Monday, December 27, 2010

West Bank Settlement Building Complicates Future Negotiations

Following Israel’s ending its settlement construction freeze and the resultant Palestinian withdrawal from talks, West Bank settlement building is booming, complicating future negotiations:

Hagit Ofran, a settlement opponent who monitors their growth for Peace Now, said, “We can say firmly that this is the most active period in many years.” She said there were 2,000 housing units being built now and a total of 13,000 in the pipeline that did not require additional permits. In each of the past three years, about 3,000 units have been built.

…Settlement opponents…[say] that the larger the settler population, the more resources — water, roads, security — will be needed for them and the harder it will be to get Israelis to agree to a Palestinian state. Moreover, much of the new building is deep in the West Bank.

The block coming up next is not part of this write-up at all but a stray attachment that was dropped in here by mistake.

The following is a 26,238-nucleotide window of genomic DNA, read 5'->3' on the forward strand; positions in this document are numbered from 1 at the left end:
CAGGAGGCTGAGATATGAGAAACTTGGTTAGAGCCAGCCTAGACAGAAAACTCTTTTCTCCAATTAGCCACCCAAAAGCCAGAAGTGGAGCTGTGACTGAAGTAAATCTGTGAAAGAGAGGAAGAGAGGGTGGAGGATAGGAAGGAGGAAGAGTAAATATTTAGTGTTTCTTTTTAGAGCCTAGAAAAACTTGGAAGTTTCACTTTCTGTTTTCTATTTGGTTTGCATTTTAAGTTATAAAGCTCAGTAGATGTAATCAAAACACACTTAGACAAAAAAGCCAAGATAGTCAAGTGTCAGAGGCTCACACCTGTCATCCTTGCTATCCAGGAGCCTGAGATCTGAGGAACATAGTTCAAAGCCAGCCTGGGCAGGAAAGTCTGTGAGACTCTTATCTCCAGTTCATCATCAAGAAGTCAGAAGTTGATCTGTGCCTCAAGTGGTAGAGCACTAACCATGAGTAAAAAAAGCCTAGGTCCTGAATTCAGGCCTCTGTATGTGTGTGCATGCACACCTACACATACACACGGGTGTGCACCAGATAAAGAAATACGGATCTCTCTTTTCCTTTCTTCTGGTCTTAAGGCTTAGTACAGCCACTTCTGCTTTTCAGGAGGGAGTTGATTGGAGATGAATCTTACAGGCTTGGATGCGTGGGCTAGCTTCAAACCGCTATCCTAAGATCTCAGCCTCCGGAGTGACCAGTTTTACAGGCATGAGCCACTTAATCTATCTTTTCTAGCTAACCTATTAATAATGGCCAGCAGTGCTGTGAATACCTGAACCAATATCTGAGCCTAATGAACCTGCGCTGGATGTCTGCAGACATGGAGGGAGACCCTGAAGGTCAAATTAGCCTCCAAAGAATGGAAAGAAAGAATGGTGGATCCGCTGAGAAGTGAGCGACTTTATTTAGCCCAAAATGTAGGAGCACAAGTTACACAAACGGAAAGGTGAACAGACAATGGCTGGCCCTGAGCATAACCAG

Thomas Friedman (above) refers to the possible dire consequences:

Hebrew University philosopher Moshe Halbertal [argues] that the window for a two-state solution is rapidly closing. Israel will end up permanently occupying the West Bank with its 2.5 million Palestinians. We will have a one-state solution. Israel will have inside its belly 2.5 million Palestinians without the rights of citizenship, along with 1.5 million Israeli Arabs. “Then the only question will be what will be the nature of this one state — it will either be apartheid or Lebanon,” said Halbertal. “We will be confronted by two horrors.”

In 2006, Jimmy Carter caused an uproar with his book, “Palestine: Peace Not Apartheid.” Now Friedman, hardly anti-Israel, considers the same scenario. Friedman also criticizes PA President Abbas for not accepting a two-state deal from former Israeli Prime Minister Olmert and waiting nine months during the freeze to enter talks. Still, if Israelis and Palestinians ever get their political houses in order, the settlement boom may make it impossible to negotiate a two-state solution.

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